Macron denies he is pressurising Ireland on corporate tax reform

Irish officials contradict French president, saying French ‘were pushing us to sign’

French President Emmanuel Macron took an hour-long walkabout in Dublin during his visit to Ireland. Video: Enda O'Dowd

Your Web Browser may be out of date. If you are using Internet Explorer 9, 10 or 11 our Audio player will not work properly.
For a better experience use Google Chrome, Firefox or Microsoft Edge.

 

In the face of sharp differences with Ireland, French president Emmanuel Macron yesterday claimed he was not trying to pressure Dublin into backing a new global deal on corporate tax.

Mr Macron’s remarks were quickly dismissed by Irish sources who said French officials urged Ireland at meetings yesterday in Dublin to back an Organisation for Economic Co-operation and Development overhaul of global tax rules. “They were pushing for us to sign up to the OECD,” said one Irish figure.

Despite discord in private exchanges, Mr Macron adopted a positive tone and expressed confidence that “we will find the right path together” on tax.

Although Ireland is one of a handful of countries that have refused to support the OECD plan for a global tax on business profits of “at least” 15 per cent, the French president said that the framework made sense.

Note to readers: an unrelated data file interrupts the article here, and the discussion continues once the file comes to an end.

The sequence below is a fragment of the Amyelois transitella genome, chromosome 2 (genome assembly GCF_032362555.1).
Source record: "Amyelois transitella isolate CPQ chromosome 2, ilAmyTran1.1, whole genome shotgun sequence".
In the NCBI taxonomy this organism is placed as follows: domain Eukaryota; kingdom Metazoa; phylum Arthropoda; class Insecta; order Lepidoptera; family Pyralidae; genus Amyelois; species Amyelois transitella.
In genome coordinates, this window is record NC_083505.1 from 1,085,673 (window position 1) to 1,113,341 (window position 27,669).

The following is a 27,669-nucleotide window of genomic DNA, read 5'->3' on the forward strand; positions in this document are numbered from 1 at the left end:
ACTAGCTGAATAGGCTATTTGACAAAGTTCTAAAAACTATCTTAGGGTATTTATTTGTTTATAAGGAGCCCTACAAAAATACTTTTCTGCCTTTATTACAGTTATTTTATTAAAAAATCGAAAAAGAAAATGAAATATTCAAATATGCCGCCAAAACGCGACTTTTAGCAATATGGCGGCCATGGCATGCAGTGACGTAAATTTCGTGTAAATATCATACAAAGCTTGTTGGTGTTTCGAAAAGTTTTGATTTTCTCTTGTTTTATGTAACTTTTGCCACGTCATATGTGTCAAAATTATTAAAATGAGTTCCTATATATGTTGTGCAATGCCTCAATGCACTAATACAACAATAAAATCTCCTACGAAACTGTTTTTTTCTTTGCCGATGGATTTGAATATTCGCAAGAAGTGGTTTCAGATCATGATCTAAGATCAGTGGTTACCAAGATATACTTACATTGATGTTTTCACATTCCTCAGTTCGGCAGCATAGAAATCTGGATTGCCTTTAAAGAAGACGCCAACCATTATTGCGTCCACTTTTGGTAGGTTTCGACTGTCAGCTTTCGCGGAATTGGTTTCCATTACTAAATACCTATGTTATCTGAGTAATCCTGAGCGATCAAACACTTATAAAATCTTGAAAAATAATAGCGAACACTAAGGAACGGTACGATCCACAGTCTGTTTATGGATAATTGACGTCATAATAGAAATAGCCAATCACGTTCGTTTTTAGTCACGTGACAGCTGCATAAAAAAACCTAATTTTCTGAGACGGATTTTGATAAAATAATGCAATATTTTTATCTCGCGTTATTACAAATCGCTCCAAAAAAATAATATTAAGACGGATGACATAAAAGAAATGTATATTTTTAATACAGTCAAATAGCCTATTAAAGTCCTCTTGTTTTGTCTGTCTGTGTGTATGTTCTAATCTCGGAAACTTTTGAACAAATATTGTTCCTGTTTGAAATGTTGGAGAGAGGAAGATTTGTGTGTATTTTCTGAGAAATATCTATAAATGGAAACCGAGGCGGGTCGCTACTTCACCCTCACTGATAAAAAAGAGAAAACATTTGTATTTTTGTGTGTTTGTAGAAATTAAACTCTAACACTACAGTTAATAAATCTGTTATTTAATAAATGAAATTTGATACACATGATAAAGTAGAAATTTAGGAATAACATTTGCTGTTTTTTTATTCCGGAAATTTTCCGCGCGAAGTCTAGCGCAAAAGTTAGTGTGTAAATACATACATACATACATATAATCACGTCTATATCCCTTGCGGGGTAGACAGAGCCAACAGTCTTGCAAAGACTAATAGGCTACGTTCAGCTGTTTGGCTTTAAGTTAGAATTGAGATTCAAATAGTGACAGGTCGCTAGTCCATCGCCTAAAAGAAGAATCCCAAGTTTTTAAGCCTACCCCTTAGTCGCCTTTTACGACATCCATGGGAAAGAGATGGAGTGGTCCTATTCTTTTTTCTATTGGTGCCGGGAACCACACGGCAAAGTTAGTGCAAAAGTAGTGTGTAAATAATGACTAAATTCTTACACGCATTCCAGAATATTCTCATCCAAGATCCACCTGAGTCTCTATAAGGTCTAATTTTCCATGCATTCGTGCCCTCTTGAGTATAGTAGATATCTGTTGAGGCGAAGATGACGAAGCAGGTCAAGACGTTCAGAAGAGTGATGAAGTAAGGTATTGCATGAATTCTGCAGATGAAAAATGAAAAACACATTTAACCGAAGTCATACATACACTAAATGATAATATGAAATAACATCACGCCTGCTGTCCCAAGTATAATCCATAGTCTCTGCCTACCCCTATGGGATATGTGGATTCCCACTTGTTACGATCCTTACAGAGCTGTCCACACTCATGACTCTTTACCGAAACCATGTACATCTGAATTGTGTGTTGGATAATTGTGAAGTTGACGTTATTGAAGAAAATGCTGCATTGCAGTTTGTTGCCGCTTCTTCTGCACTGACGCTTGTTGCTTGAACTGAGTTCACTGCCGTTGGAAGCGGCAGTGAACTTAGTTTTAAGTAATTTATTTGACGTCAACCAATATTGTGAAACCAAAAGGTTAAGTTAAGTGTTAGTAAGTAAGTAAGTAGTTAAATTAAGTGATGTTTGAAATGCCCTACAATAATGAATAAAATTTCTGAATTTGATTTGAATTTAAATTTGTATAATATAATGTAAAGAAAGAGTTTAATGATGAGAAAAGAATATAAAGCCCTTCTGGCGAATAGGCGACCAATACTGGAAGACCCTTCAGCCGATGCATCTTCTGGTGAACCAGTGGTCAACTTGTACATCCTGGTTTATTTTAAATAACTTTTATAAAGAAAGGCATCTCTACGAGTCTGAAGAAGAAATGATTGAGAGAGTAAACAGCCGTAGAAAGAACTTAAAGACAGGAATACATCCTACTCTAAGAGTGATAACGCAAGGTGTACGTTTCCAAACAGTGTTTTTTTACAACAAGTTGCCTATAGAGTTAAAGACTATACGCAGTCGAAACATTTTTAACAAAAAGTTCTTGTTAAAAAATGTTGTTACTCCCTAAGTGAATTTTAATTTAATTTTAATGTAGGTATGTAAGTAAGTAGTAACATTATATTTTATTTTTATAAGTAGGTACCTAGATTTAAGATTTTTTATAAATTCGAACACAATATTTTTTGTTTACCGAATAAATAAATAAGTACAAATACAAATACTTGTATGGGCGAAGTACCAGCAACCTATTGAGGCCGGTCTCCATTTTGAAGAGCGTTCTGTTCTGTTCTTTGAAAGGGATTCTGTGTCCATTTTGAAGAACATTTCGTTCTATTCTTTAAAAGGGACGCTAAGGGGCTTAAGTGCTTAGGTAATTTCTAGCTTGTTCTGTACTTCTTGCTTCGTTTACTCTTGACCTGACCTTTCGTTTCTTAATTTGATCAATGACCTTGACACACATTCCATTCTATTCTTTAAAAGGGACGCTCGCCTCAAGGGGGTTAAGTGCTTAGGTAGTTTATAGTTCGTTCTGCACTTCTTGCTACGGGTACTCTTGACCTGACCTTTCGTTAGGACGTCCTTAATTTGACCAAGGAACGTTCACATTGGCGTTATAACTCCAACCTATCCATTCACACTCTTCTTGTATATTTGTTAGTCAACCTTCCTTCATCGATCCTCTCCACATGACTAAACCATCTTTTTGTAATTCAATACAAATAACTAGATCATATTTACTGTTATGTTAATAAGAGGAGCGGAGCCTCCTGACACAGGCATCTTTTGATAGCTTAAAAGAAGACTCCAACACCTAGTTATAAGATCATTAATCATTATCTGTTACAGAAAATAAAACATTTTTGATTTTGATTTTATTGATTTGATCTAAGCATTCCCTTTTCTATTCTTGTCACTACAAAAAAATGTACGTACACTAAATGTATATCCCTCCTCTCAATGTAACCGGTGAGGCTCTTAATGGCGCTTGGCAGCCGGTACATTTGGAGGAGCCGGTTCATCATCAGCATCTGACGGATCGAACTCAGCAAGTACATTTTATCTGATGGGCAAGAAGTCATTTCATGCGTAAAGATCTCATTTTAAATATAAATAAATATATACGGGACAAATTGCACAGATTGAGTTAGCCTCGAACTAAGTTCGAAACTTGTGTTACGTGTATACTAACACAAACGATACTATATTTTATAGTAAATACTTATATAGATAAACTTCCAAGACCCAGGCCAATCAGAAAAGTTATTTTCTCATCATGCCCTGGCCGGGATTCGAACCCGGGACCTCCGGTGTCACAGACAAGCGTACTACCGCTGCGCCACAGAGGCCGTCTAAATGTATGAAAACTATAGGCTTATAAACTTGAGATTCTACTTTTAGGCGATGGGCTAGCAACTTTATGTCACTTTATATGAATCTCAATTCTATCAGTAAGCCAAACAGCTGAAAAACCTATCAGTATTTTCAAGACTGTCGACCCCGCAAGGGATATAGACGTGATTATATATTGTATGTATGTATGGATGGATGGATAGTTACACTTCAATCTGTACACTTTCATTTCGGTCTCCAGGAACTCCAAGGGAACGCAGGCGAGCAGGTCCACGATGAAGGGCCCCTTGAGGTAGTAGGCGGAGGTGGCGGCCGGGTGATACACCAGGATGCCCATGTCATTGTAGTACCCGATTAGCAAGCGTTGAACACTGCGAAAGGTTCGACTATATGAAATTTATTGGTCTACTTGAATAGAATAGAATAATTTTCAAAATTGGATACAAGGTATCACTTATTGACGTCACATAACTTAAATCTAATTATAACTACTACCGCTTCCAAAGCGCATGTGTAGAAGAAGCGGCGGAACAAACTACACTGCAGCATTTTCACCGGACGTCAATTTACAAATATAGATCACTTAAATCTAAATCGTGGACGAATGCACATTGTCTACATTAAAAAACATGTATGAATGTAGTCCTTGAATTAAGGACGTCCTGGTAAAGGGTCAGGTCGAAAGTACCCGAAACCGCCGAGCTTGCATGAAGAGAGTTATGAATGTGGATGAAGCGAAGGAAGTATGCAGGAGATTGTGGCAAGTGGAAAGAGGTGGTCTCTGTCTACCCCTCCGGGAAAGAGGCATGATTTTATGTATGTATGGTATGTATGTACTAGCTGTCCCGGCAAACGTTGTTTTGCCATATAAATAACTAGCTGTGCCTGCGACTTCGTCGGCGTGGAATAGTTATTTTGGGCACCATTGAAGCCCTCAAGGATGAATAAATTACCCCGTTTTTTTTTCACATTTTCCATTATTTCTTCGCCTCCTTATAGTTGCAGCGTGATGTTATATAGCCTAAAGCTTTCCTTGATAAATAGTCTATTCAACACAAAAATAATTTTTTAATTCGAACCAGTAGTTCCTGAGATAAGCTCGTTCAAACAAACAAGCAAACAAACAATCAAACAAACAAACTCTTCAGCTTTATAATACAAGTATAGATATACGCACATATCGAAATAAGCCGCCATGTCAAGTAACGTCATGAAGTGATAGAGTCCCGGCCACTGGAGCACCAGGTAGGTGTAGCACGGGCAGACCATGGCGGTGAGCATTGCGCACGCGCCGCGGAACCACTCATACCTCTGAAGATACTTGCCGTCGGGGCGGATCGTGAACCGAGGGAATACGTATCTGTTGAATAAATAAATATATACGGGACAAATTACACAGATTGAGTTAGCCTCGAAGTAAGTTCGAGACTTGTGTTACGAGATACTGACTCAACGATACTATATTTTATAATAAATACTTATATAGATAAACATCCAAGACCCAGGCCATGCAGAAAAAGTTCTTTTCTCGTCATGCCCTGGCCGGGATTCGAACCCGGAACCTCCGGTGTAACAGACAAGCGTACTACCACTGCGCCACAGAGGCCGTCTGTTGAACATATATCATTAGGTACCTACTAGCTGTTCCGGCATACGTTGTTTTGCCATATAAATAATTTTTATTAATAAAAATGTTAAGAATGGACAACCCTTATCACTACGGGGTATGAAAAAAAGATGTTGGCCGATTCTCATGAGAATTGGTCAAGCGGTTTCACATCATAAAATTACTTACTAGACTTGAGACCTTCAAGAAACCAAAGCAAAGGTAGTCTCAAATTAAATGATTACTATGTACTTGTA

“I am not one to put pressure on my friends. I know your country is having a debate. What you did in the past was unique and was based on low corporate tax,” he told a press conference in Dublin. “The post-Covid-19 world is different. It requires us to change the classic business model.”

Ireland’s 12.5 per cent tax rate on business profits has been a source of friction for decades with France, which claims it is too low. Although most global countries have backed the OECD plan, it remains highly problematic for government because of its insistence for many years the rate would never change.

Deep anxiety

In talks with French counterparts, Irish officials signalled a willingness in principle to back the OECD plan but only if the precondition that the rate should be “at least” 15 per cent was removed.

That reflects deep anxiety in Dublin that accepting the OECD plan as it stands would open the door for Brussels to attempt to impose a higher rate – at an uncertain level – when the plan is transposed into EU law. Ireland believes such a regime would compromise foreign direct investment policy.

“We said that the ‘at least’ is the big issue,” said one Irish figure of the talks with France. “We can’t sign up for something unless we know what we’re signing up to.”

French officials said they recognised Ireland wanted reassurance on actual future tax rates, Although Irish sensitivities were acknowledged in Paris, French officials were noncommittal on whether they would do anything about them.

French finance minister Bruno Le Maire told reporters Ireland and France were working on a European approach to a minimum corporate tax rate.

But senior Irish sources said Dublin’s focus was the OECD process, which is separate.

One senior source noted France was likely to propose European action on a minimum rate during its EU presidency in the first half of next year, but it will require unanimity, meaning that Ireland could potentially block the proposal.

News Digests

Stay on top of the latest newsSIGN UP HERE